Friday, May 29, 2020

Arts and Architecture


Kerala occupies hardly any place in the history of Indo-Islamic architecture. There are innumerable mosques in Kerala none of them shows any grand architectural form so conspicuous in the imperial and provincial styles of the Indo-Islamic architecture through out the sub-continent. Kerala came in contact with Islam, perhaps earlier than in many parts of India. It is said that one Malik-Ibn-Dinar was the first Muslim to land at Crangannur (Cannanore) along with his family. He built the first mosque there, followed by eight more along the coast. The extant mosque at Crangannur, a lofty two-storied building with tiled roofs, does not disclose any feature that may be dated to the seventh century AD. Its outer walls are built on an abhisthana, similar to any Brahmanical temple. There are corridor's on all the four sides of the central hall mean for prayers, with a mihrab on the western wall. In many respects this is a common plan of mosque in Kerala.

The Arab traders, introduced Islam to Kerala, during the eighth or ninth century.

The mosque architecture in Kerala must have considerable heights between the thirteenth and the sixteenth centuries-the period of Arab supremacy in the maritime trade with Malabar. In the graveyard called Para Palli at Kollam district and Kozhikode are to be seen a number of epitaphs of the thirteenth century. There are at least two graves in the compound of the Jami-Masjid at Madayi belonging to the same period. The mosque known as Kollampalli at Quilon has an inscription on the mihrab registering its gift by  Amir Agmad, son of Abul-i-Fath of Kazrum in AD.1326. A bilingual inscription from the Muchchandipalli, Calicut, ascribable to the thirteenth century, clearly states that the mosque and the quarters for the main and muadhdhin were built by shihabid-Din Raihan, a freed slave out of his own money.

Some epigraphically evidences on the renovation of mosques are also available. The Parpil Muhyiu'd-Dins mosque at Calicut was built in AD 958 (AD.1551) renovated in AH 1197. The Kannamkulangara at chaliyam, at Kozhikode district has yielded an inscription giving  AH 756 ( AD 1335) as the date of reconstruction of the mosque. An inscription from the Jami-Majid at Quilandy, Kozhikode district, speaks of the construction of the mosque in AH 999(1590-91) and its reconstruction by the people of the town in AH 1186 (AD 1772-73).

The mosques in Kerala are generally covered structure comprising a large prayer hall in the centre with covered verandhas on all the sides. They resemble the storeyed residential buildings and have their walls made of laterite blocks. Many mosques in Kerala share the same features as the ones noticed there in the Brahmanical tradition. The mosque at Patalayini Kollam had its dome covered, like the Brahmanical temples, with sheets of copper. The Jama-Masjid at Tannur, district Malappuram has a gate or gopura covered with copper sheeting. Of more than two dozen mosques at Ponnani, at Malappuram district, the most important is the Jama -Masjid, three storeyed building with tiled roofs. Like the stupis of the Brahmanical temples, it is also crowned by five pinnacles. A small structure known as Makhdums house, within the complex, has its roof covered with copper sheets and is also pinnacled. But the mosque was constructed in AH 956 (AD,1549-50) and perhaps renovated in AH 1167 (AD1753-54). Like the mosque at Cranganur it has abasement similar to the abhisthana of the Brahmanical temples. Pillars near the main entrance, like those in the Brahmanical tradition, show alternatively square and octagonal sections. At the same time, some of the mosques unlike the temple tradition show the employment of arches. The outer walls of the Jami Masjid at Ponnani are pierced on all the sides by doors while the inner walls have several arched openings.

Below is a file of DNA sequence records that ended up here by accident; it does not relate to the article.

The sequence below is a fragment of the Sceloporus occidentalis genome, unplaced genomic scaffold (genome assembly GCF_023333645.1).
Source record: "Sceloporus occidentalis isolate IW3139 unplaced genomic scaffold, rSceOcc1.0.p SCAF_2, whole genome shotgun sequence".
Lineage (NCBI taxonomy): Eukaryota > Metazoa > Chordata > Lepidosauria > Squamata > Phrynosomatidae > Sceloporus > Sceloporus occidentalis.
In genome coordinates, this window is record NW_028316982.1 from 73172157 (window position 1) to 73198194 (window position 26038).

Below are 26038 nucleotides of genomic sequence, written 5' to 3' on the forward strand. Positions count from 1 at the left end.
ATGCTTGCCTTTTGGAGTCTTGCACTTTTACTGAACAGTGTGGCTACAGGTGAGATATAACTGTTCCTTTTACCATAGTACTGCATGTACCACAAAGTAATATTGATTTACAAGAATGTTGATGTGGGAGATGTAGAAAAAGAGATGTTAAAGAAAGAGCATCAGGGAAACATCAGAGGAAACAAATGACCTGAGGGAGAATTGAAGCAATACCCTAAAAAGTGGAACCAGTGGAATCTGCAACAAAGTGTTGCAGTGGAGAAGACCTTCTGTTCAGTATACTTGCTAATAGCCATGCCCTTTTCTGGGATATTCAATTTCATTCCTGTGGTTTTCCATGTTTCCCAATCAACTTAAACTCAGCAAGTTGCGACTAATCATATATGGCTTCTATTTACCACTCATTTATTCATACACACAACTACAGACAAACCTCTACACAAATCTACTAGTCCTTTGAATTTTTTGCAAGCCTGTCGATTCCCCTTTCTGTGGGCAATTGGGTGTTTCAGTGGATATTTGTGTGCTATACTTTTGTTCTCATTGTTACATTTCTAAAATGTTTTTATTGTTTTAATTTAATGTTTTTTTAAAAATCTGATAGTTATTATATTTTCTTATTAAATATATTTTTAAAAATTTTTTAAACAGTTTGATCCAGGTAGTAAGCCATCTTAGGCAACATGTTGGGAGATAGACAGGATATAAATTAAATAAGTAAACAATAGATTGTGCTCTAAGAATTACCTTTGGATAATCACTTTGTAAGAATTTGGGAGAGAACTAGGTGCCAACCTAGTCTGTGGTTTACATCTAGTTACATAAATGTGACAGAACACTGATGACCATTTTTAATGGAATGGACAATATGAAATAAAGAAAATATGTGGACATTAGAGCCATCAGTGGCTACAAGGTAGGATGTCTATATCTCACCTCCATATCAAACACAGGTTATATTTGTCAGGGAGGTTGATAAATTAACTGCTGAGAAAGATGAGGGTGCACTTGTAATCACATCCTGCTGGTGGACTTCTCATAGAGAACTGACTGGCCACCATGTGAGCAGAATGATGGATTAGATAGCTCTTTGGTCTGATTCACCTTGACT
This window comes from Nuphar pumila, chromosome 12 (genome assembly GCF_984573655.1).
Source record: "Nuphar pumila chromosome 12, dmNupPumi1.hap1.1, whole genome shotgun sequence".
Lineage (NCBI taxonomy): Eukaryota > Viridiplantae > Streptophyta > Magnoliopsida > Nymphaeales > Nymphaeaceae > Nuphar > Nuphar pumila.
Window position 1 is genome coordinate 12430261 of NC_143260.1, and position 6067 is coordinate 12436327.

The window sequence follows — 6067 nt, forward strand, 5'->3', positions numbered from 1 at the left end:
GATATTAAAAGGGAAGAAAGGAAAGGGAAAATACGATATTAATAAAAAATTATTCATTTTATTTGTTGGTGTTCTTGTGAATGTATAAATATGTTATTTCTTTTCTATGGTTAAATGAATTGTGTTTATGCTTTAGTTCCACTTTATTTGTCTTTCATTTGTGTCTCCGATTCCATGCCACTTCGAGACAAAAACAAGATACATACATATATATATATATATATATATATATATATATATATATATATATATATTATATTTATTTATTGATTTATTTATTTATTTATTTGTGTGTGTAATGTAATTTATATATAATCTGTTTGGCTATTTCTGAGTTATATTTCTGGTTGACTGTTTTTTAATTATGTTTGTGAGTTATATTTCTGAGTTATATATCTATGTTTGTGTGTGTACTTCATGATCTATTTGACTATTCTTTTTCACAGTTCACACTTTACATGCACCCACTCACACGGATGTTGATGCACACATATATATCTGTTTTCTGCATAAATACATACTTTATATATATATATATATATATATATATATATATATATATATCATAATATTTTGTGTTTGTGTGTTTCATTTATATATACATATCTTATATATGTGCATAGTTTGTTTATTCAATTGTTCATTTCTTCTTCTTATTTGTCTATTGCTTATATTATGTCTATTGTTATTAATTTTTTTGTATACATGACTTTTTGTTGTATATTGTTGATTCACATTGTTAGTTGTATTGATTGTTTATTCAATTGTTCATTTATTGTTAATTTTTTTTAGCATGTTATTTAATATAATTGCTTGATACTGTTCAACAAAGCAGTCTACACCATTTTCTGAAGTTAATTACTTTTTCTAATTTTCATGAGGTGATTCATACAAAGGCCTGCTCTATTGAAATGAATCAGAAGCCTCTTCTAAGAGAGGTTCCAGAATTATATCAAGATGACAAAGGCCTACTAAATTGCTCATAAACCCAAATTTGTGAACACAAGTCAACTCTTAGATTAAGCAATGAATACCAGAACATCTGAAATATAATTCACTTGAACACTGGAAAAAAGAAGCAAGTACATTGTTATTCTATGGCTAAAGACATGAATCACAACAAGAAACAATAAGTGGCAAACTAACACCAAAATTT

Wood has been extensively used in the super structure and in the construction of ceilings. But the wooden pulpits (mimbar) in mosques are the best examples of wood-carvings associated with the Islamic architecture in Kerala. There are a few inscriptional evidences also about the construction of and repairs to pulpits. An inscription on a wooden plank on the pulpit (mimbar) in the Jami-Masjid at Baypore at Kozhikode district, records its construction in AD 1132 (AD1719-20) by a ship-master (nakhuda). The one at the Mithqual mosque at Calicut was built in AH 1088 (AD 1677-78), while the pulpit in the Jami-Masjid at the same place was repaired by a ship-master in AH,1094 (AD 1682-83).

Compared to the pulpits, the mosques themselves are unpretentious monuments and completely utilitarian in character. The closed prayer hall and sloping tiled roofs have been used to combat the phenomenon of heavy rainfall but this alone does not fully explain their austere architectural features. In other parts of India, the Indo-Islamic architecture drew its main inspiration from the Persian and Turkish traditions, unsurpassed in the architectural wealth and artistic vision. This trend never reached the shores of Malabar, where the Arabic tradition of simplicity of structural form had combined itself with the indigenous style of Kerala, there by giving rise to a new type of mosque architecture.